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Therapists went to great lengths to create the experience of reliving, and when a patient did not readily recall a traumatic event they would simulate it for him. Psychiatrists Roy Grinker and John Spiegel, who pioneered the technique of narcoanalysis while treating US soldiers in North Africa, described staging elaborate reenactments in which they played the “role of a fellow soldier.”
Even patients who were initially resistant often responded to such simulation by re-experiencing the scene of war with a terrifying intensity that Grinker and Spiegel found “electrifying to watch.”
Psychiatrists who practiced narcoanalysis were frank about the fact that they sometimes suggested fictions in order to cure a soldier’s traumatic symptoms. British psychiatrist William Sargant noted that in some instances, drugged patients were not encouraged to recall their earlier experiences but rather to imagine new ones that were similar to the traumatic event.
In some acute cases, he writes, “quite imaginary situations to abreact the emotions of fear or anger could be suggested to a patient under drugs.” Practitioners agreed that imagined experiences worked as well as—sometimes even better than—actual experiences to produce the desired effects.
Such clinical experiments walked a fine line between memory retrieval and memory production, paving the way for brainwashing experiments of the Cold War.
Focused on belief, affiliation, and identity, Cold War militarism was in large part ideological, and the process of changing minds was perceived as indispensable to national security.
In this context, WWII-era experiments in healing were repurposed as forms of military aggression that targeted the mind. Psychological warfare weaponised memory, using drugs, hypnosis, and talk to implant false memories and beliefs; techniques engineered to rebuild the human personality in the aftermath of war now served as a means to destroy it.
Against the background of a history of psychiatric experimentation on soldiers, anti-war veterans of the Vietnam era reclaimed their own traumatic symptoms and placed them in the service of war resistance. Activist veterans had a hand in popularising the flashback as they wrested their memories, and the authority to interpret them, from the therapeutic establishment.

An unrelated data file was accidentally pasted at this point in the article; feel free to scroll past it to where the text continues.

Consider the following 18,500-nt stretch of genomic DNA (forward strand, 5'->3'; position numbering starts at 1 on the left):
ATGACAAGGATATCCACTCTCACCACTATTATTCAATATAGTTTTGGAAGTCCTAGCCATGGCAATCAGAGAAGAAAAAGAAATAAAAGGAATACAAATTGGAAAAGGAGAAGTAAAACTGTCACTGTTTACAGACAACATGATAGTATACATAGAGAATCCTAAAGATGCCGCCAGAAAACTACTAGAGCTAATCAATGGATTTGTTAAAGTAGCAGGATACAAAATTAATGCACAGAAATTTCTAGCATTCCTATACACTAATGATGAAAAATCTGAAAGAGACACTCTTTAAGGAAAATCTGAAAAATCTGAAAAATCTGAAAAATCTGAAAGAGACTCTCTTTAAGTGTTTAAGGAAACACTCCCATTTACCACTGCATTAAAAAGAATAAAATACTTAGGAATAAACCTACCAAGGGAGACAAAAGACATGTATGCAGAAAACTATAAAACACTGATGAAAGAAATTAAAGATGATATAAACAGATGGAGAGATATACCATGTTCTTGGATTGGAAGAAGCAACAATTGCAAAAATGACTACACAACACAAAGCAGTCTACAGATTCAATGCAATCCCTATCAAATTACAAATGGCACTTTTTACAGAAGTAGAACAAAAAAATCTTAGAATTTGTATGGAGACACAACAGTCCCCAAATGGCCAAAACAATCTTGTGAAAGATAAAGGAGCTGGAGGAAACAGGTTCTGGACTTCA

In the autumn of 1970, members of the Vietnam Veterans Against the War invited psychiatrist and writer Robert Jay Lifton to join the informal conversations, or “rap sessions,” that they had begun holding with returning soldiers.
In these intense discussions, veterans talked with one another about their experiences in Vietnam and some of the difficulties they had returning to civilian life. Lifton was delighted by the invitation, which allowed him to revisit research that he had conducted many years earlier while serving as a psychiatrist for the US Air Force.
During the summer of 1953, Lifton had traveled by ship from Inchon to San Francisco with 442 American soldiers who been held captive in Korea. The two-week voyage gave military and psychiatric professionals a chance to question returnees in order to understand what Lifton described as “a large-scale, carefully organised, and coercive program of political indoctrination.”
Onboard the USS General Pope, Lifton conducted individual interviews and led group therapy sessions. It is hardly surprising that returnees, who had endured intensive interrogation in Korea, viewed Lifton with suspicion, and he found his shipboard sessions frustrating and unproductive.